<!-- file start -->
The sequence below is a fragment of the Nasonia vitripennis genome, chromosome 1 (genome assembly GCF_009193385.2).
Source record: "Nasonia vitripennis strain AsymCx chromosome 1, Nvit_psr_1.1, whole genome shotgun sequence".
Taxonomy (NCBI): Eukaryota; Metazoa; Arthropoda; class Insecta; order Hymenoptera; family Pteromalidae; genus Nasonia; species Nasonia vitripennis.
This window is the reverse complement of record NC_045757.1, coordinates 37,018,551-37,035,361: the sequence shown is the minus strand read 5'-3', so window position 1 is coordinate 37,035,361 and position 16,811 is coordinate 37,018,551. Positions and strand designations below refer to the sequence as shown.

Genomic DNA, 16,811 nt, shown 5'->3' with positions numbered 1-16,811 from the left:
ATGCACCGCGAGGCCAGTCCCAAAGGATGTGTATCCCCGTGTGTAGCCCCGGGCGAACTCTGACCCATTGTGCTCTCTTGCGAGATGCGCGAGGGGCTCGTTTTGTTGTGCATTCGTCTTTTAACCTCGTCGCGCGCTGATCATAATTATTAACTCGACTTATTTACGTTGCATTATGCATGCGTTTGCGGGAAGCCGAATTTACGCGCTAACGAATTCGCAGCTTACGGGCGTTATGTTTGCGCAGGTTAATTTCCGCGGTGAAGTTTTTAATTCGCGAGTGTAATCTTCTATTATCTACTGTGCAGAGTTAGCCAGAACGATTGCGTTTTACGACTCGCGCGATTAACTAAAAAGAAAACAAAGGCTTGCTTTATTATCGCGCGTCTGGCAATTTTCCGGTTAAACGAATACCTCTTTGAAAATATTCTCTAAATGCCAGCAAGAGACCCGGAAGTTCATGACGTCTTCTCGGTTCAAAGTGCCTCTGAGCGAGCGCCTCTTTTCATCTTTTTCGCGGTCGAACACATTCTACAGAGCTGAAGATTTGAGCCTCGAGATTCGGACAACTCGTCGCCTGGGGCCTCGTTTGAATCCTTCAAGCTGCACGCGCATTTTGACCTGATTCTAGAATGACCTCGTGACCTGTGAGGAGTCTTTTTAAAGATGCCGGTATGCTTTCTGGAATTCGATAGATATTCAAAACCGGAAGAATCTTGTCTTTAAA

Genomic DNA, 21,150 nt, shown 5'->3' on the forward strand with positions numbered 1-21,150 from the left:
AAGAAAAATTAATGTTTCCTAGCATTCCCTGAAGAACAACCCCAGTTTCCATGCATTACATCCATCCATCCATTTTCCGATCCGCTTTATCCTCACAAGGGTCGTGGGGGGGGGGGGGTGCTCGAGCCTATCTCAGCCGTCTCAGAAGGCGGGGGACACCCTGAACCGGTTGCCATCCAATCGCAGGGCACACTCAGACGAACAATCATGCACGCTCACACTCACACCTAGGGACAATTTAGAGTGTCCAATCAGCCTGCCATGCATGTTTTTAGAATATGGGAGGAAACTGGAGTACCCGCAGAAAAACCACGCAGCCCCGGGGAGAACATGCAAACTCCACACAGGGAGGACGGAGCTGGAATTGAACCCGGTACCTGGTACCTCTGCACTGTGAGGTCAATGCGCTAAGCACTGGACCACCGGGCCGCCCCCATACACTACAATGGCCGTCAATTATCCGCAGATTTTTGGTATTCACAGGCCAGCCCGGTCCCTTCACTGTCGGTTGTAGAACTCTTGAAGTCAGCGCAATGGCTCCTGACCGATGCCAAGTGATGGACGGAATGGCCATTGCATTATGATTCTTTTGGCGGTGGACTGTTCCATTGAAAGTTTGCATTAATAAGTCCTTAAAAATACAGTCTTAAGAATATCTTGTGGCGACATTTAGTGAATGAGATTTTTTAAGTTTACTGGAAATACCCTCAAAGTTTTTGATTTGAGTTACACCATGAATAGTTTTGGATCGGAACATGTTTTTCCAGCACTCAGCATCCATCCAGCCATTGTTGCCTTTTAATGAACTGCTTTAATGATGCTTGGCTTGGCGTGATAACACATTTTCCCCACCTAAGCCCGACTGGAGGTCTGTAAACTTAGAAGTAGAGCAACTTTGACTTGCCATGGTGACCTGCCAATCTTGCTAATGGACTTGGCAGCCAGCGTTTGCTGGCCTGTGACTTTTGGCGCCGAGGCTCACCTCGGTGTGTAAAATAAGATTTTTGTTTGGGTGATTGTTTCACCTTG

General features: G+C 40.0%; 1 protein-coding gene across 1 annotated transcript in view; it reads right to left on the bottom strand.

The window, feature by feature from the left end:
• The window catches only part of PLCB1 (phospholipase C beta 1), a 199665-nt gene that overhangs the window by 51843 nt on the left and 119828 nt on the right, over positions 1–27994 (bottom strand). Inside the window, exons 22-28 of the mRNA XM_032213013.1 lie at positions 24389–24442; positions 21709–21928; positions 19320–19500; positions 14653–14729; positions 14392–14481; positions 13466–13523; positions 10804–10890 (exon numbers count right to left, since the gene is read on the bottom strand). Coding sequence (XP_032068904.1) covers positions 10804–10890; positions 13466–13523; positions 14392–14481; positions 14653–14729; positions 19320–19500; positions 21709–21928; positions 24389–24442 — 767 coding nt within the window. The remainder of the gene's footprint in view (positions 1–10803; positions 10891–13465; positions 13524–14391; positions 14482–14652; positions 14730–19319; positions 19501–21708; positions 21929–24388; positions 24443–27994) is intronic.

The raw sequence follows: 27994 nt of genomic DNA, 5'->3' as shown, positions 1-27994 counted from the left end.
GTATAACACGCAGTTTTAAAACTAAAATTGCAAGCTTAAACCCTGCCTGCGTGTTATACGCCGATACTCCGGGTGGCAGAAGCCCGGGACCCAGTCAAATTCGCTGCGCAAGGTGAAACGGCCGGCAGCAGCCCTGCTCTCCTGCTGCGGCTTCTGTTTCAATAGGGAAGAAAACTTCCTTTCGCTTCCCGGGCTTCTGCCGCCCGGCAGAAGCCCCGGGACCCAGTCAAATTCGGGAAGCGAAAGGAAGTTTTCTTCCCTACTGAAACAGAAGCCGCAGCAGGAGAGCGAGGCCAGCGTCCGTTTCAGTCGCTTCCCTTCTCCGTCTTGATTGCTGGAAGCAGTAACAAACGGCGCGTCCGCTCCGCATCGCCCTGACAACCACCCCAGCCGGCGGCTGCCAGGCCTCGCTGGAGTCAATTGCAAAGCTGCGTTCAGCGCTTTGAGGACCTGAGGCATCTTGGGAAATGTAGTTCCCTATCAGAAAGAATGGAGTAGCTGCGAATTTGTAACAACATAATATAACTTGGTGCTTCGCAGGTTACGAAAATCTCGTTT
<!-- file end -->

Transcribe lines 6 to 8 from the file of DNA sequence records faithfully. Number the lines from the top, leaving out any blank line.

ATGCACCGCGAGGCCAGTCCCAAAGGATGTGTATCCCCGTGTGTAGCCCCGGGCGAACTCTGACCCATTGTGCTCTCTTGCGAGATGCGCGAGGGGCTCGTTTTGTTGTGCATTCGTCTTTTAACCTCGTCGCGCGCTGATCATAATTATTAACTCGACTTATTTACGTTGCATTATGCATGCGTTTGCGGGAAGCCGAATTTACGCGCTAACGAATTCGCAGCTTACGGGCGTTATGTTTGCGCAGGTTAATTTCCGCGGTGAAGTTTTTAATTCGCGAGTGTAATCTTCTATTATCTACTGTGCAGAGTTAGCCAGAACGATTGCGTTTTACGACTCGCGCGATTAACTAAAAAGAAAACAAAGGCTTGCTTTATTATCGCGCGTCTGGCAATTTTCCGGTTAAACGAATACCTCTTTGAAAATATTCTCTAAATGCCAGCAAGAGACCCGGAAGTTCATGACGTCTTCTCGGTTCAAAGTGCCTCTGAGCGAGCGCCTCTTTTCATCTTTTTCGCGGTCGAACACATTCTACAGAGCTGAAGATTTGAGCCTCGAGATTCGGACAACTCGTCGCCTGGGGCCTCGTTTGAATCCTTCAAGCTGCACGCGCATTTTGACCTGATTCTAGAATGACCTCGTGACCTGTGAGGAGTCTTTTTAAAGATGCCGGTATGCTTTCTGGAATTCGATAGATATTCAAAACCGGAAGAATCTTGTCTTTAAA

Genomic DNA, 21,150 nt, shown 5'->3' on the forward strand with positions numbered 1-21,150 from the left:
AAGAAAAATTAATGTTTCCTAGCATTCCCTGAAGAACAACCCCAGTTTCCATGCATTACATCCATCCATCCATTTTCCGATCCGCTTTATCCTCACAAGGGTCGTGGGGGGGGGGGGGTGCTCGAGCCTATCTCAGCCGTCTCAGAAGGCGGGGGACACCCTGAACCGGTTGCCATCCAATCGCAGGGCACACTCAGACGAACAATCATGCACGCTCACACTCACACCTAGGGACAATTTAGAGTGTCCAATCAGCCTGCCATGCATGTTTTTAGAATATGGGAGGAAACTGGAGTACCCGCAGAAAAACCACGCAGCCCCGGGGAGAACATGCAAACTCCACACAGGGAGGACGGAGCTGGAATTGAACCCGGTACCTGGTACCTCTGCACTGTGAGGTCAATGCGCTAAGCACTGGACCACCGGGCCGCCCCCATACACTACAATGGCCGTCAATTATCCGCAGATTTTTGGTATTCACAGGCCAGCCCGGTCCCTTCACTGTCGGTTGTAGAACTCTTGAAGTCAGCGCAATGGCTCCTGACCGATGCCAAGTGATGGACGGAATGGCCATTGCATTATGATTCTTTTGGCGGTGGACTGTTCCATTGAAAGTTTGCATTAATAAGTCCTTAAAAATACAGTCTTAAGAATATCTTGTGGCGACATTTAGTGAATGAGATTTTTTAAGTTTACTGGAAATACCCTCAAAGTTTTTGATTTGAGTTACACCATGAATAGTTTTGGATCGGAACATGTTTTTCCAGCACTCAGCATCCATCCAGCCATTGTTGCCTTTTAATGAACTGCTTTAATGATGCTTGGCTTGGCGTGATAACACATTTTCCCCACCTAAGCCCGACTGGAGGTCTGTAAACTTAGAAGTAGAGCAACTTTGACTTGCCATGGTGACCTGCCAATCTTGCTAATGGACTTGGCAGCCAGCGTTTGCTGGCCTGTGACTTTTGGCGCCGAGGCTCACCTCGGTGTGTAAAATAAGATTTTTGTTTGGGTGATTGTTTCACCTTG